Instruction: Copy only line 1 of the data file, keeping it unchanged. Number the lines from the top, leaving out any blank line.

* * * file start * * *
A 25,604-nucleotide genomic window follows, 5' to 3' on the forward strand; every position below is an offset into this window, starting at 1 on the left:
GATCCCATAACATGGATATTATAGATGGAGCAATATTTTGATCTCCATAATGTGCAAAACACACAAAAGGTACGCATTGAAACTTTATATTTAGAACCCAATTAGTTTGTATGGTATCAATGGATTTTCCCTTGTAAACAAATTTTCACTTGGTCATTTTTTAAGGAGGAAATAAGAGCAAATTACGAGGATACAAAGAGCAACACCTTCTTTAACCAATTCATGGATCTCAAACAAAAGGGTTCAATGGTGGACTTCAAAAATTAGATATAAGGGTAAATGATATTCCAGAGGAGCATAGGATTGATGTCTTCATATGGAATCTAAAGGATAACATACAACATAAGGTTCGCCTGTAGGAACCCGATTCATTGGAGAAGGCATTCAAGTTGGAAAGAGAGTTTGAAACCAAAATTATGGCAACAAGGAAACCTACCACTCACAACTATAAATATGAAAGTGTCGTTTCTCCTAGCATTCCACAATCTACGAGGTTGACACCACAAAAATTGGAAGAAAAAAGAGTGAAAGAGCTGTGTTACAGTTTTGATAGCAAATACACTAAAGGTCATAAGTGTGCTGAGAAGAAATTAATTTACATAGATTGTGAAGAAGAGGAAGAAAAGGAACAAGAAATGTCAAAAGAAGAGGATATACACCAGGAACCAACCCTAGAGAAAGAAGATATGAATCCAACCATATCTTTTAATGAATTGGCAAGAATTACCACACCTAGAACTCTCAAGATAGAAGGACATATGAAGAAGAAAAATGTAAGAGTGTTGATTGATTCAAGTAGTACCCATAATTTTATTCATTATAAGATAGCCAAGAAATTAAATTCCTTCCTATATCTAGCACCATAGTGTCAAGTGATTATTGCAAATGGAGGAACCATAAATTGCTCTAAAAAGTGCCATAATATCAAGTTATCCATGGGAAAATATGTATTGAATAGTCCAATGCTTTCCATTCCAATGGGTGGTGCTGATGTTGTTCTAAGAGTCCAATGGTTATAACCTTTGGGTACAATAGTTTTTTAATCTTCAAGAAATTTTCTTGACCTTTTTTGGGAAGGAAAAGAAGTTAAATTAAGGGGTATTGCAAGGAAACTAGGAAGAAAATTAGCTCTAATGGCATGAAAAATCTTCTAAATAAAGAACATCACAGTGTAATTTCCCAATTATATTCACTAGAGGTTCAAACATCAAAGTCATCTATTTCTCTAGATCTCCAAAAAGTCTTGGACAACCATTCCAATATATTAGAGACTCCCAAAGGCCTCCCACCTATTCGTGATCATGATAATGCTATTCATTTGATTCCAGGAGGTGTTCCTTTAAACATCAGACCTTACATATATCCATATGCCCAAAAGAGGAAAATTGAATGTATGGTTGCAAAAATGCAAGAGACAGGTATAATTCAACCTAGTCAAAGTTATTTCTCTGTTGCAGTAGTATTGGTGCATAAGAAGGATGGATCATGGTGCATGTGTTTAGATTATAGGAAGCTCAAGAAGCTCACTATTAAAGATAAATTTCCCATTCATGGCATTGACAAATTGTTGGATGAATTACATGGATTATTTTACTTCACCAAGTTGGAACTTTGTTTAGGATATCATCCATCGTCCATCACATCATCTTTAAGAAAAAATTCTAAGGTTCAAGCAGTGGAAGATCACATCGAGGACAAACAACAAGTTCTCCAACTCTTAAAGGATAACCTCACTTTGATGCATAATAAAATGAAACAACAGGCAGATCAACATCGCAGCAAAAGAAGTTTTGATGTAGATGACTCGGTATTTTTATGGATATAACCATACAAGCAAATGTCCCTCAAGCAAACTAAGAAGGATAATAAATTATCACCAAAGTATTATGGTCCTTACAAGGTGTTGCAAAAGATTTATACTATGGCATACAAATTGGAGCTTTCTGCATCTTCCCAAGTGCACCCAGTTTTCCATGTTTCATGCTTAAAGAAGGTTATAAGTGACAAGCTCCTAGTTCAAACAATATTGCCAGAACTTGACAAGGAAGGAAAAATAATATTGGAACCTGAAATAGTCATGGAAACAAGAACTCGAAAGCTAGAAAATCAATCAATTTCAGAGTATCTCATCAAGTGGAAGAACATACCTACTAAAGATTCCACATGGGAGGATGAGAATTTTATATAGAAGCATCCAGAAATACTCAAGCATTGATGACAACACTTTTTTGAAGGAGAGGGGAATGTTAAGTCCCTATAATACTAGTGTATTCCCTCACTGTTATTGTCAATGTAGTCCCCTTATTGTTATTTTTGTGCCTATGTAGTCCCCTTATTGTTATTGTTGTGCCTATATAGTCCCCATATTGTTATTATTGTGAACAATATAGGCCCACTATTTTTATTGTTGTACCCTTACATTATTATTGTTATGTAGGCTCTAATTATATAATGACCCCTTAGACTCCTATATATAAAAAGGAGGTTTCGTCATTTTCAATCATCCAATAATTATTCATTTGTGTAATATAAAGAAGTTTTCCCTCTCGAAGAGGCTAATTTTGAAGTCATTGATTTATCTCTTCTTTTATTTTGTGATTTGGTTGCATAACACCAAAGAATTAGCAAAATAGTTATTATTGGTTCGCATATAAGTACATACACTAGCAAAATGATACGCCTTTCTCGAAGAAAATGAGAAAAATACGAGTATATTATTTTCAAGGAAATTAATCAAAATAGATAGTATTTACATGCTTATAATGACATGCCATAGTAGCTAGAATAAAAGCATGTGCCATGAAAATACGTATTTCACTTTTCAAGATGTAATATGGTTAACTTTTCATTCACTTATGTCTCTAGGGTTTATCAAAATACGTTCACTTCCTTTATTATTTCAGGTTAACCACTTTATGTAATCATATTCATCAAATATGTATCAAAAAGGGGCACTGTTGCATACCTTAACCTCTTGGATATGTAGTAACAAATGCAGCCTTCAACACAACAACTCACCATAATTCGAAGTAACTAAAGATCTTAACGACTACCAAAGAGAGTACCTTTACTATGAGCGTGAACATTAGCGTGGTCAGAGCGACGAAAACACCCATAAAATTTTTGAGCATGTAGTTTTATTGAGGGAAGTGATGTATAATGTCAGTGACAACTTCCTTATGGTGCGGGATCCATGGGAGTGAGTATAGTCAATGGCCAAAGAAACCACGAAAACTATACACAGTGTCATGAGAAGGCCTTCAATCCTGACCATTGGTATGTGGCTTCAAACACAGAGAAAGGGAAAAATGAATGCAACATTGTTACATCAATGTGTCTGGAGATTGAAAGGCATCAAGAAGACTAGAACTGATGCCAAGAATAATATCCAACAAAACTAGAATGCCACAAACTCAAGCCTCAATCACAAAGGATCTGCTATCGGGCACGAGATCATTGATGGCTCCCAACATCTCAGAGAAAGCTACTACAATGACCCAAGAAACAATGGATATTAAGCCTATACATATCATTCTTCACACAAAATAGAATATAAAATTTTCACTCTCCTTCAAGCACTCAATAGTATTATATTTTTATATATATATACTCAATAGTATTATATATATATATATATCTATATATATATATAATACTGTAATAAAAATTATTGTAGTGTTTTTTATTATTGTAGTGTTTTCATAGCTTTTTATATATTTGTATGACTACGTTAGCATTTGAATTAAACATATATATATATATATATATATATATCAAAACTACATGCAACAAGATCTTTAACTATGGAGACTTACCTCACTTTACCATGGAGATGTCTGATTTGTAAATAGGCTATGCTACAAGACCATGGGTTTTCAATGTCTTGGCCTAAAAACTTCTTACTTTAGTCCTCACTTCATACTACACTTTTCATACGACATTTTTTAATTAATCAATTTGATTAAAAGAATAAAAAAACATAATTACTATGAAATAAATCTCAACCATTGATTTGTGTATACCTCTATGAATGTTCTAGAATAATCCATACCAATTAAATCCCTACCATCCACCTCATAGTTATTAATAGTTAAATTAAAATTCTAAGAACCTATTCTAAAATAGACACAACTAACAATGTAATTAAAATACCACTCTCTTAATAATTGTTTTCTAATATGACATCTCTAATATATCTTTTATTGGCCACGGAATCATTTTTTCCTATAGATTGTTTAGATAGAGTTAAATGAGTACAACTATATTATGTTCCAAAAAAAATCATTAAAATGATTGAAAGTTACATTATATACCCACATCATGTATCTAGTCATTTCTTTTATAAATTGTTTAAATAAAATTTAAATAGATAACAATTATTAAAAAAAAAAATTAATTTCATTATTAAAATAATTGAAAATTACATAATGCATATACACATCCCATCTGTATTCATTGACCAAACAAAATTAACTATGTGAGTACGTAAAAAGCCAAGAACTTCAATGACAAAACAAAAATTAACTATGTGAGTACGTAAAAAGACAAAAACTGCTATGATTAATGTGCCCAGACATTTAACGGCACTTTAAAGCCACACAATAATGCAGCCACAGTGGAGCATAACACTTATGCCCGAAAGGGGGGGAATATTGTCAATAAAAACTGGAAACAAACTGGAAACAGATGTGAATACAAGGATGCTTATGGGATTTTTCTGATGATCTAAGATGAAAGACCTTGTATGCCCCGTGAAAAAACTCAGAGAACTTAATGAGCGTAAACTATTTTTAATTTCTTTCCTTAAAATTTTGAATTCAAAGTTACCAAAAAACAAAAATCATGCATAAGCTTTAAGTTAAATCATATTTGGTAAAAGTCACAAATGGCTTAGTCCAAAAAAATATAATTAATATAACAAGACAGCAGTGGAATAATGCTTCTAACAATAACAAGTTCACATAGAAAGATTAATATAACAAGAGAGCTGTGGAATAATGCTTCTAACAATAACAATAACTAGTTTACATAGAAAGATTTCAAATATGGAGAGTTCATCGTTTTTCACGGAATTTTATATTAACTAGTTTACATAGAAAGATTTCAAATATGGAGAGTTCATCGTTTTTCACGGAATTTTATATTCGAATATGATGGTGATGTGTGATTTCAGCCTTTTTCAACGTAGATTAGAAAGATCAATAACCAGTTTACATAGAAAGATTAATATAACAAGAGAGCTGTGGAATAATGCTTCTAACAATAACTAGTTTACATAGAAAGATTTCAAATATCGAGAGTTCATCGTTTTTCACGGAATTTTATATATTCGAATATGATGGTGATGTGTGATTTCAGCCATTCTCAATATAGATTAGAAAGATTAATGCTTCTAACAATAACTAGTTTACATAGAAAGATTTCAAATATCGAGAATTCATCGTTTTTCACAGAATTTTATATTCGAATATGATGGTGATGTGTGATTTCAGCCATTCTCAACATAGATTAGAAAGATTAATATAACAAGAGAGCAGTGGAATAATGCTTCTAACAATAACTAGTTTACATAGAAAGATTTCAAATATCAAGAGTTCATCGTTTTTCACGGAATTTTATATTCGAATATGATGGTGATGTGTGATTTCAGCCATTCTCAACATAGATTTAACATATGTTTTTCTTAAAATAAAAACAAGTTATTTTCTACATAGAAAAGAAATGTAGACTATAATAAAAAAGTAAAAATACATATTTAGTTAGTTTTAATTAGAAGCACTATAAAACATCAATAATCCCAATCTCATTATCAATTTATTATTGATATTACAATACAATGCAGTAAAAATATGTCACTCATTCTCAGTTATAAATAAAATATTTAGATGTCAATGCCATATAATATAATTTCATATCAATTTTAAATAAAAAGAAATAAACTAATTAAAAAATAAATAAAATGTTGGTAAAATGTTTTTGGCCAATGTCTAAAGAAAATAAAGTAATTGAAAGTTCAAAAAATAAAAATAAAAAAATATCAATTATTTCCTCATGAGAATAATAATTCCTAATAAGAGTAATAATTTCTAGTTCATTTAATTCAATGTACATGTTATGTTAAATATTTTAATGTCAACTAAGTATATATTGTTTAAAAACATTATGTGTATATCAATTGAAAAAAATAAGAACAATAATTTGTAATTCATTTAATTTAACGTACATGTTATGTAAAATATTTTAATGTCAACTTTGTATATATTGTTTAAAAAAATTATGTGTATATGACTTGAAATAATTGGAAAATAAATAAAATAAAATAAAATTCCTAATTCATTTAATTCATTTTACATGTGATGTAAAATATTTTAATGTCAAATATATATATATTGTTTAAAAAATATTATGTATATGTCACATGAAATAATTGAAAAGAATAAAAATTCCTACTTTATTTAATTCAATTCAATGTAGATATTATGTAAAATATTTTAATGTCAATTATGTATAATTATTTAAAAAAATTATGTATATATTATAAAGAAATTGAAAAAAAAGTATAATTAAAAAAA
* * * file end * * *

A 25,604-nucleotide genomic window follows, 5' to 3' on the forward strand; every position below is an offset into this window, starting at 1 on the left: